Animal law and animal law studies both suffer from shortcomings in their underlying ethics. For the most part, (global) animal law draws from utilitarian welfarism and rights-based approaches to animals. Animal law academics have, thus far, paid little attention to more critical animal ethical studies, although these hold great potential for improving the justness and effectiveness of animal law. This article proposes delineating a ‘second wave of animal ethics’ consisting of a number of critical ethical lenses that are capable of addressing four key shortcomings in ‘first wave animal ethics’. This article draws particularly on feminist, posthumanist and earth jurisprudence studies to draw out four key lessons. First, the need to stop assuming that animals only deserve moral and legal consideration if they are like humans, and instead to accept, celebrate, reward and legally protect difference. Second, the need to stop assuming that moral and legal considerations should extend to animals and no further. Third, the need to stop over-relying on liberal concepts like rights and start engaging with (intersectionally) marginalized communities to theorize viable alternative paradigms that might work better for animals. Fourth, the need to stop assuming that animal ethics need to be the same everywhere. In making this argument, this article intends to inspire further research on ‘second wave animal ethics’ ideas amongst animal law scholars.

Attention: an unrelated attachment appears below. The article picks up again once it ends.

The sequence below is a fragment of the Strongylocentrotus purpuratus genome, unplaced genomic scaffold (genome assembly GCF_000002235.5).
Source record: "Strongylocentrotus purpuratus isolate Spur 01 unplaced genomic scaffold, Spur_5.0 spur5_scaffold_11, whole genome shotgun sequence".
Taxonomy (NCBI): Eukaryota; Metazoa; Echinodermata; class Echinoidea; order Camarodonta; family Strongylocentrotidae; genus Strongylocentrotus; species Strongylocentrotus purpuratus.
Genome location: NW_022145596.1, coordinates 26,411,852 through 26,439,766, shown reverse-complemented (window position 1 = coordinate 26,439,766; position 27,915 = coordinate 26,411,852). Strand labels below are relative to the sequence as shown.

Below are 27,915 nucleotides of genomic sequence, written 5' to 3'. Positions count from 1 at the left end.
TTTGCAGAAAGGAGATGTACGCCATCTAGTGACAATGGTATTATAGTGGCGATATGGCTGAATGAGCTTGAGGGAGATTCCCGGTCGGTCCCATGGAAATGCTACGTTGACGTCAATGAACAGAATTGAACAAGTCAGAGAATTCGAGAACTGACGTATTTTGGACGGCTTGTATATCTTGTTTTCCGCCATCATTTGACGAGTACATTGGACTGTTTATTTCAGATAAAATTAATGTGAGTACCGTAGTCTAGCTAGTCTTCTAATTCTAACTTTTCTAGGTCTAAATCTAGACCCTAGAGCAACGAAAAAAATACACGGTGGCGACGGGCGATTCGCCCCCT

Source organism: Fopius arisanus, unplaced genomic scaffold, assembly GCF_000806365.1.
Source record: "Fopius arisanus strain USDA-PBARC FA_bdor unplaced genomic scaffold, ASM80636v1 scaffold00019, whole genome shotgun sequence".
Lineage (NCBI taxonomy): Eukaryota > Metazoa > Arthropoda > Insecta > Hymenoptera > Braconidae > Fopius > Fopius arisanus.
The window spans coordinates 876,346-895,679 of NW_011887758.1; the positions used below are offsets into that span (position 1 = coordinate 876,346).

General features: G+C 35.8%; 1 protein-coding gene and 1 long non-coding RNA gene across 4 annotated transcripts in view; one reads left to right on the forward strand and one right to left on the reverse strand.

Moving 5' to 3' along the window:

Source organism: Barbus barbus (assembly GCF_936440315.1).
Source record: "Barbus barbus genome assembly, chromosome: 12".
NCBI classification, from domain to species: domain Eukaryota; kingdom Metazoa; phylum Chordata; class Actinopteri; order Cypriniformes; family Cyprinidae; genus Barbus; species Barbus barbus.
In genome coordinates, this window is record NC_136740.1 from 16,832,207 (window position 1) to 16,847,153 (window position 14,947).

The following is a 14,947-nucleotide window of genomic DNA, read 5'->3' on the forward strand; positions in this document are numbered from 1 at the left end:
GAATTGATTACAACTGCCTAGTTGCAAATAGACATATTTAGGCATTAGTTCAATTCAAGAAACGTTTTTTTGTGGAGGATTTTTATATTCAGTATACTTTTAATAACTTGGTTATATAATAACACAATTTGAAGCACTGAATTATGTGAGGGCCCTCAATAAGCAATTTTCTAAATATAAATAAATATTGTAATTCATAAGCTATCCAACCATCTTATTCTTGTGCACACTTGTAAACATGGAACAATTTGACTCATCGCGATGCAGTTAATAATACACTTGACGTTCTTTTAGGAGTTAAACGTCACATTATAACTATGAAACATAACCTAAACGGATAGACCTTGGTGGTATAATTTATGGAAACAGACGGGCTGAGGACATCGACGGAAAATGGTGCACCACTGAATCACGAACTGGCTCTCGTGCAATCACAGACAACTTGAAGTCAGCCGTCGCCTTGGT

The author expresses his sincere thanks to editors Julia Dehm and Anna Grear, guest editors Tom Sparks, Visa Kurki and Saskia Stucki, and two anonymous reviewers for their insightful and constructive comments on this article. The author also thanks Antonio Cardesa-Salzmann, Raj Reddy, Stephanie Switzer, Saskia Vermeylen, and all the members of Saskia's wonderful PhD discussion group for their engagement with earlier versions of this article.
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